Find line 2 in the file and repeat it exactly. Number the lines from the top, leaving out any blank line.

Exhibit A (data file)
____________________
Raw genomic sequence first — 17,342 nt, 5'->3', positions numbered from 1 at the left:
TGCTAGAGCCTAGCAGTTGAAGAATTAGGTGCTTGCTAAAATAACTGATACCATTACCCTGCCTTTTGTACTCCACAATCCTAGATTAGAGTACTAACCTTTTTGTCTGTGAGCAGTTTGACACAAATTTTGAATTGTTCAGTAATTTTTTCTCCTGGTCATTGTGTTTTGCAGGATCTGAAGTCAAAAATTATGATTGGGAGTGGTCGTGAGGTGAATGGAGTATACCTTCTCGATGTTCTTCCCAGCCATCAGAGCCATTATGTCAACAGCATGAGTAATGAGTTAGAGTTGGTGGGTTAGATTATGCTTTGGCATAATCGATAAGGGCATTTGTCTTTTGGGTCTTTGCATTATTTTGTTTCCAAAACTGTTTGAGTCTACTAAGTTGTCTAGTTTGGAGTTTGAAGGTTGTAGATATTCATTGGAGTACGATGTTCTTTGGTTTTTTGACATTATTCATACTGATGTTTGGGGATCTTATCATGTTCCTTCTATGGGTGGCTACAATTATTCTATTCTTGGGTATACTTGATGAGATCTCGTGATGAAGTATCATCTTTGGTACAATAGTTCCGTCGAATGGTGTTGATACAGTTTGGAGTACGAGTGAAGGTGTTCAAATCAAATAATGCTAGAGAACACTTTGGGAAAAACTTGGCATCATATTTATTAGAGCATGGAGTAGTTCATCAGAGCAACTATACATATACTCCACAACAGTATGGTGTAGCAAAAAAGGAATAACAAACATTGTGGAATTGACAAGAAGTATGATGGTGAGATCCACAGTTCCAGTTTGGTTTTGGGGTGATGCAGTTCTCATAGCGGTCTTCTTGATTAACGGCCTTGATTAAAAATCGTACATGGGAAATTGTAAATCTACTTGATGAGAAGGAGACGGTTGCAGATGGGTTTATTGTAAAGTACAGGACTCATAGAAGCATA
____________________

TGCTAGAGCCTAGCAGTTGAAGAATTAGGTGCTTGCTAAAATAACTGATACCATTACCCTGCCTTTTGTACTCCACAATCCTAGATTAGAGTACTAACCTTTTTGTCTGTGAGCAGTTTGACACAAATTTTGAATTGTTCAGTAATTTTTTCTCCTGGTCATTGTGTTTTGCAGGATCTGAAGTCAAAAATTATGATTGGGAGTGGTCGTGAGGTGAATGGAGTATACCTTCTCGATGTTCTTCCCAGCCATCAGAGCCATTATGTCAACAGCATGAGTAATGAGTTAGAGTTGGTGGGTTAGATTATGCTTTGGCATAATCGATAAGGGCATTTGTCTTTTGGGTCTTTGCATTATTTTGTTTCCAAAACTGTTTGAGTCTACTAAGTTGTCTAGTTTGGAGTTTGAAGGTTGTAGATATTCATTGGAGTACGATGTTCTTTGGTTTTTTGACATTATTCATACTGATGTTTGGGGATCTTATCATGTTCCTTCTATGGGTGGCTACAATTATTCTATTCTTGGGTATACTTGATGAGATCTCGTGATGAAGTATCATCTTTGGTACAATAGTTCCGTCGAATGGTGTTGATACAGTTTGGAGTACGAGTGAAGGTGTTCAAATCAAATAATGCTAGAGAACACTTTGGGAAAAACTTGGCATCATATTTATTAGAGCATGGAGTAGTTCATCAGAGCAACTATACATATACTCCACAACAGTATGGTGTAGCAAAAAAGGAATAACAAACATTGTGGAATTGACAAGAAGTATGATGGTGAGATCCACAGTTCCAGTTTGGTTTTGGGGTGATGCAGTTCTCATAGCGGTCTTCTTGATTAACGGCCTTGATTAAAAATCGTACATGGGAAATTGTAAATCTACTTGATGAGAAGGAGACGGTTGCAGATGGGTTTATTGTAAAGTACAGGACTCATAGAAGCATA